AED installation at public places to be expanded in Taiwan
Taipei, Dec. 1 (CNA) The Ministry of Health and Welfare (MOHW) is considering installing automated external defibrillators (AED) at more public places across Taiwan, including temples, to reduce fatalities induced by sudden cardiac arrest, a senior health official has said.
Shih Chung-liang (石崇良), director-general of the MOHW's Department of Medical Affairs, said in an interview with CNA that AEDs are now installed in eight types of public venues where people gather, including transportation hubs and tourist attractions.
They also include high schools; college and university campuses; big assembly sites; leisure areas that attract at least 3,000 people a day; big shopping malls; and hotels and hot spring areas.
Now the measure is being reviewed, with the MOHW mulling the feasibility of expanding the installation of AEDs to other places where crowds congregate, such as popular temples, community centers, and junior high and elementary schools, Shih said.
The review came in the wake of the death of Canadian-Taiwanese actor Godfrey Gao (高以翔), who died at the age of 35 after he collapsed while participating in a reality show in China on Wednesday.
Gao reportedly collapsed and his heart stopped beating for several minutes before someone performed CPR (cardiopulmonary resuscitation) on him.
He was then rushed to the hospital and underwent emergency treatment for almost three hours, but doctors were unable to resuscitate him and he was officially pronounced dead, according to JetStar, his agency.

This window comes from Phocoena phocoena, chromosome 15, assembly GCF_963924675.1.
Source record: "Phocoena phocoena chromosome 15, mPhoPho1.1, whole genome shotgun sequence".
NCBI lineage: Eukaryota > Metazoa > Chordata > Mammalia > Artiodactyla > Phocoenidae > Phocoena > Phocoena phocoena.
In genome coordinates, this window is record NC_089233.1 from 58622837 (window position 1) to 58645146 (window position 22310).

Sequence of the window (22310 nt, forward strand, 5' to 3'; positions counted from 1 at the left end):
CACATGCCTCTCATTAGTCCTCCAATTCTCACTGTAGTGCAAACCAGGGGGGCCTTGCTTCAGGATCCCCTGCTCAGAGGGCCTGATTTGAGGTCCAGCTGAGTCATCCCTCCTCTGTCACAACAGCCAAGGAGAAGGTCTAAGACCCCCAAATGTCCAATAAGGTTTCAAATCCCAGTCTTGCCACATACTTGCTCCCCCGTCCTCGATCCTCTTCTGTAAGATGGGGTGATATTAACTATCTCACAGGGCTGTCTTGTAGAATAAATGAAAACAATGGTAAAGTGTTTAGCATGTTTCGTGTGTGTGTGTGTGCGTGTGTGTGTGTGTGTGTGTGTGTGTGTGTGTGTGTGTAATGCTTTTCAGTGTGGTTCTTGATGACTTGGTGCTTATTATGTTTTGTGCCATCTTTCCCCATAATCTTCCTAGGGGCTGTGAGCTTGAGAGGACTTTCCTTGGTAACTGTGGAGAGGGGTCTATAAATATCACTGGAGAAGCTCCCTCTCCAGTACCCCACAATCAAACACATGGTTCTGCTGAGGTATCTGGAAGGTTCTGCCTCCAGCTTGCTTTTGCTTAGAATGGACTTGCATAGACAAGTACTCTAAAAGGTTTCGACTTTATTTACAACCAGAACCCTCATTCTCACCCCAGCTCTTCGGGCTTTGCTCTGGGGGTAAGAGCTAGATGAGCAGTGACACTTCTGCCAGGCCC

The incident sparked discussion about unexpected death caused by cardiac arrest.
Lin Hao-yang (林皓陽), an attending physician with the Emergency Medicine Department of National Taiwan University Hospital's Yunlin Branch, told CNA that of the 20,000 people a year in Taiwan who suffer cardiac arrest and then are taken to a hospital, only 10 percent are resuscitated.
Based on American and European studies, he said, when someone collapses suddenly, the chance of keeping the person alive can climb to over 50 percent if CPR is performed and an AED device is used in time.
The AED is a portable electronic device used to help those experiencing sudden cardiac arrest. It can analyze the heart's rhythm and, if necessary, deliver an electrical shock, or defibrillation, to help the heart re-establish an effective rhythm.
Sudden cardiac arrest is among the leading causes of death in the United States, according to the American Red Cross.
AEDs are "a ray of hope" for people who experience arrhythmia or sudden cardiac arrest at a public place, Lin said, noting that most such cases are related to ventricular fibrillation, which is when the heart quivers instead of pumps due to faulty electrical activity in the ventricles.
In that condition, "the heart can no longer pump blood to vital organs of the body, and eventually the heartbeat stops, leading to death," Lin explained.
He urged those who have received first-aid training not to hesitate to perform CPR on people who suddenly collapse on the side of the road, and to try to acquire an AED while calling 119 for help.
The machine can help diagnose if an electronic shock is needed in an emergency, he said.
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